Water hose tells the power repair story
Article was added on Saturday, September 15, 2018
uses a water hose to explain how electric service is restored to
homes that have lost power. He admits that a water illustration may
not be the most welcome image for South Carolina residents in a
hurricane's path, as they face still-to-come heavy rains of up to
winds that are sweeping through the state are causing widespread
damage, from parts of the high-voltage transmission system that
supplies electric substations to lines on the other side of
substations that lead to neighborhoods and individual
A leaking garden hose with one hole near
the supply faucet where it is attached and a few more holes near
the end, provides a simple illustration for the priorities line
workers face when they restore power
"Imagine you're the
bush at the end of the hose and that you need some water, even if
that's a bit of stretch while we're in a storm," said Howle, CEO at
Horry Electric Cooperative.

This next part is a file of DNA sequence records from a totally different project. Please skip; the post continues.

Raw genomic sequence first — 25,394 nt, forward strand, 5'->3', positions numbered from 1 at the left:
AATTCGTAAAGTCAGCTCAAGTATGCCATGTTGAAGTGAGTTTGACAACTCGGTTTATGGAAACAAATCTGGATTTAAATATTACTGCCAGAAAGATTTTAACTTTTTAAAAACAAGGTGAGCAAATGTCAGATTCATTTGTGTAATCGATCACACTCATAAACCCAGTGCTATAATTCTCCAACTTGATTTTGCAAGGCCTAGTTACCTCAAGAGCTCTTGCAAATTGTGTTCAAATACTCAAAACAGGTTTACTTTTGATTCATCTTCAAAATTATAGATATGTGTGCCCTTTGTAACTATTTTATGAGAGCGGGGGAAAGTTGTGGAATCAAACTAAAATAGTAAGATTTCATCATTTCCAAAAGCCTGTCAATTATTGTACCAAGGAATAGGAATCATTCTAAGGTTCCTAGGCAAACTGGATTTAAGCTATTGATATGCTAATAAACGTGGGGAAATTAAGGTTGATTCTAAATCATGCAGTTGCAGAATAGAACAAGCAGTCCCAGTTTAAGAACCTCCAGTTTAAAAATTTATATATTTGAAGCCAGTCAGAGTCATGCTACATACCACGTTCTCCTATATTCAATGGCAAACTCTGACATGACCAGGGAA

in the hose that must be repaired first is the one near the
connection to the faucet. Otherwise, no water will get to the holes
near the end, much less the one at the very end that's supposed to
be soaking the bush.
same with repairs to the power lines near your electricity-free
house," he said.
cooperative members get understandably curious when they see repair
crews pass by a damaged line near their home. They want it fixed
now. But it's vital that repairs are made further up the line where
damage, when repaired, will deliver power down the line to that
house and many others.
the order we follow because that's the most efficient way to get
everyone's power restored," Howle said. "Believe me, every utility
works this way."
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